Late daytime naps may cause drowsiness after coronary bypass graft operation in the first postoperative week.

Abstract

S disturbances after coronary artery bypass operations are being widely investigated, but any relationship between the operations and daytime naps has not been thoroughly studied. Daytime napping (in particular afternoon and evening naps) affects total night sleep duration. Thus, increased daytime naps causes a decrease in night sleep time.1 Environmental factors, individual sleep conditions, and postoperative complications have been suggested as the cause of sleep disturbances in coronary artery bypass graft (CABG) surgery patients,2 but none of these studies have investigated the effect of daytime napping on night sleep time. This prospective study is planned in order to investigate whether daytime naps cause a decrease in night sleep and disturb sleep efficiency (SE) after CBAG surgery. In this study, we used the actigraphic nap analysis method to compare coronary bypass operated patients and a healthy control group. Eight-five cases consisting of 45 (23 male and 22 female) patients that underwent CABG operation with cardiopulmonary bypass, and 40 healthy (20 male and 20 female) subjects as controls were evaluated. The study was approved by the institutional ethics committee, and all participants gave their written informed consent. All patients did not have any sleep disturbance and neurologic disorders such as stroke or tremor affecting the non-dominant arm movement (because of the need to wear a wrist Actigraph) or anxiety, and peptic ulcus. None of the patients were taking any drugs related to sleep disorders or central nervous system depressants. A brief psychiatric screening (Hamilton Depression Rating Scale) was completed on each subject. A score of less than 7 was required for participation. Sleep assessment questionnaires were completed by the patients and control subjects in the morning hours. Patients were included in the study for nearly 10 days, including preoperative measurement of the primary study at least 3 days before surgery and a 58 consecutive-day period during the first postoperative week for the study group. Wrist Actigraphs were not used on the operative day and the first postoperative day. The control group subjects wore the wrist Actigraphs for a 7-day period continuously. The sleep instruments used in this study included subjective findings such as a standard sleep diary, Pittsburgh Sleep Quality Index (PSQI), Epworth Sleepiness Scale (ESS), and objective parameters such as Maintenance of Wakefulness Test (MWT), EEG, and actigraphy. A PSQI score of greater than 5 excluded subjects from the study. An ESS score of equal or greater than 10 was assessed as sleepiness. We applied MWT test for all subjects from 13:00 hours to 21:00 hours in a silent and dim room, to evaluate drowsiness of the subjects. The control and study groups (during pre-and-post-operation periods) were evaluated by EEG with at least 30 minutes periods from 13:00-21:00 hours in a silent and dim room. Subjects in whom sleep parameters were observed on their EEGs were accepted as “light sleep positive”. Actimetric procedures. The actimeter is designed for long-term monitoring of gross motor activity in humans and has an accelerometer capable of sensing motion with a minimal resultant force of 0.01 g.3 Participants wore a wrist actimeter (Actiwatch, AW64®, Mini-Mitter Co. Inc., Bend, OR, USA) on their nondominant wrist in order to examine their motor activity, nap, and sleep analysis. They completed one sleep diary each morning during the period of using actigraphs. These diaries were used to record daily bed times, time of sleep onset, frequency, and duration of awakenings during the sleep period, final awakening time, and napping (sleep outside of the major sleep period) times during the day in order to provide some information about sleep latency (SL), frequency of prolonged awakenings, and total sleep time (TST). The actigraphs were applied to participants’ nondominant wrists on the first postoperative morning and worn continuously throughout the 5-day period in order to evaluate sleep duration and continuity as well as to obtain some information about daytime naps. All watches were calibrated prior to use and set to collect data at 30-seconds epochs, and maximum frequency of 32 Hz according to the criteria used by Sadeh.3 Device sensitivities were determined to indicate that motor activities, ≥ 20 indicates the subject being awake. A minimum of 10 minutes without motor activity after pressing the marker is determined as sleep onset. Counts of motor activities less than 5 are assessed as a sleep period in the analysis of napping. Nap times are determined as a minimum of 15 minutes, similar to the study of Brooks.4 The primary sleep period was recognized based on the times that participants pressed the button on the actimeter, in the evening at lights out and in the morning after waking up, made it possible to log these events. In evaluating nocturnal sleep, the following sleep parameters were estimated: bedtime, wake-up time, sleep-onset time, sleep-offset time, SL, TST, wake time after sleep onset (WASO), and SE. Bedtime and wake-up time were determined from activity scores and sleep logs. Nocturnal sleep interval for scoring was set from bedtime to wake-up time. The SE (nocturnal sleep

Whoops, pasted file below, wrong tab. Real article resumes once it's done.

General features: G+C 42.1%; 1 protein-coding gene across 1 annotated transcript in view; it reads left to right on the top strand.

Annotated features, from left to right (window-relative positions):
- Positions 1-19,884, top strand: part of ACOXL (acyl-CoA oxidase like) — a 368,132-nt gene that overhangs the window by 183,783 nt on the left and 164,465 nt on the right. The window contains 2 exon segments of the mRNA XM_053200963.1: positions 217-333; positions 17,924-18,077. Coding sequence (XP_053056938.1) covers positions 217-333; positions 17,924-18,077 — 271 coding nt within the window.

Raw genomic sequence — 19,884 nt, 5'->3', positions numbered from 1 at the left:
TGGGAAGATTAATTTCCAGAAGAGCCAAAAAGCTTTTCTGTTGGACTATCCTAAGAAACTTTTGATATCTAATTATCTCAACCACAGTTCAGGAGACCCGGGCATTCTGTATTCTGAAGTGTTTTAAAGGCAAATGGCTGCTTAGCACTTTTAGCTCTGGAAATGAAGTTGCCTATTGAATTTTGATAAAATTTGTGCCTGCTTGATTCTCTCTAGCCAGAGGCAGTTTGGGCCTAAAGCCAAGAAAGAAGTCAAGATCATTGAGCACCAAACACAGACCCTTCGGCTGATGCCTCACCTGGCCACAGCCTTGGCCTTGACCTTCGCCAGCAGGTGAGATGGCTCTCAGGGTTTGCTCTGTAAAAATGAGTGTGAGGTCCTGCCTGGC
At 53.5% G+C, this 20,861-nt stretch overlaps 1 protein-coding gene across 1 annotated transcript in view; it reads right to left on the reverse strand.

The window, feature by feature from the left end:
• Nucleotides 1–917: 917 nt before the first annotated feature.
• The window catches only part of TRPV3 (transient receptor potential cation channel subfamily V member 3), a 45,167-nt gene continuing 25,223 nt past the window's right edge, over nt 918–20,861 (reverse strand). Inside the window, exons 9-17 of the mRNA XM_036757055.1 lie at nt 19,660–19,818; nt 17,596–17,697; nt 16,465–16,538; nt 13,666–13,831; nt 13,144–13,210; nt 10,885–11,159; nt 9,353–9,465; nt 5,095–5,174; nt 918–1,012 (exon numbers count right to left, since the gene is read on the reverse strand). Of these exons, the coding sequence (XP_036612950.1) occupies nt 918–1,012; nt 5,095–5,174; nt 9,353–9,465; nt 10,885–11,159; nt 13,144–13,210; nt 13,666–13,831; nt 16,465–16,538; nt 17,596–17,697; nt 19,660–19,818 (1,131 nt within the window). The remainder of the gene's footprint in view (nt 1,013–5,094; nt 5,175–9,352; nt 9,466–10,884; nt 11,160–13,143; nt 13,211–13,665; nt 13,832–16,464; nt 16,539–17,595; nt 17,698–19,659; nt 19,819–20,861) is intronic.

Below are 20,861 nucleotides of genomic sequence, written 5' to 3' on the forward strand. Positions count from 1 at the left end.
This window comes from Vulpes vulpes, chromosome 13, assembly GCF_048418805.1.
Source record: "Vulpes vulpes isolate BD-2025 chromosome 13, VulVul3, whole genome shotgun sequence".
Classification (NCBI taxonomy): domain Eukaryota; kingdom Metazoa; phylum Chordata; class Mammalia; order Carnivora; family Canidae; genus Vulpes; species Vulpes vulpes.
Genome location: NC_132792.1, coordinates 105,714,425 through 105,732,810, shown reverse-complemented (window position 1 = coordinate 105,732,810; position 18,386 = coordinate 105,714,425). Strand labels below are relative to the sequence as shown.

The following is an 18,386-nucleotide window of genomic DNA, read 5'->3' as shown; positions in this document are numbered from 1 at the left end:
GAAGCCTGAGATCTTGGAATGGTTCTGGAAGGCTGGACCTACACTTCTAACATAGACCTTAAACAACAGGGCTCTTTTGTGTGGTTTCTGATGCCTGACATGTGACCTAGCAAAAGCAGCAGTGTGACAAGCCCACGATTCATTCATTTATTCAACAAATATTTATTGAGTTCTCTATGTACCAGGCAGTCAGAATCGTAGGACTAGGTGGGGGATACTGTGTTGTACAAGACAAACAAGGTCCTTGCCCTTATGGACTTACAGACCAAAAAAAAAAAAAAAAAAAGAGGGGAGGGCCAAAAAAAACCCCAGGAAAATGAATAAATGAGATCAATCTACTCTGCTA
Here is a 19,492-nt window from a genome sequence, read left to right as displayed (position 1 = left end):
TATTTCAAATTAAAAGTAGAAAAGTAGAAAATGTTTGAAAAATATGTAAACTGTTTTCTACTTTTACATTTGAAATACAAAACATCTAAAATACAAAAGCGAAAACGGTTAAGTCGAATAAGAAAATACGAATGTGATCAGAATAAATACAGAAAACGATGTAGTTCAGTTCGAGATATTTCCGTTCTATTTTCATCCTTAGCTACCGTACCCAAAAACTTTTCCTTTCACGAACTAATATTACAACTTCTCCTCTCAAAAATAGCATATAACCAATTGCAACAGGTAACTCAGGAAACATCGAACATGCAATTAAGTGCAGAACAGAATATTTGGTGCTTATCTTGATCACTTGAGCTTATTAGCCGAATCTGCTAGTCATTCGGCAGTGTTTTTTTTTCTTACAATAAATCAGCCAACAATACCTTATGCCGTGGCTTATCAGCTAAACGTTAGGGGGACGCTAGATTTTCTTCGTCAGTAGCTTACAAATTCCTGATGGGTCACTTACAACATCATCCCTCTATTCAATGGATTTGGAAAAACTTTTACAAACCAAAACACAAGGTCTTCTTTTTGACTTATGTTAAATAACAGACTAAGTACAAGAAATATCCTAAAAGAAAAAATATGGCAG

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Cite this paper

@article{Yilmaz2007LateDN, title={Late daytime naps may cause drowsiness after coronary bypass graft operation in the first postoperative week.}, author={Hikmet Yilmaz and Ihsan Işkesen}, journal={Neurosciences}, year={2007}, volume={12 4}, pages={348-50} }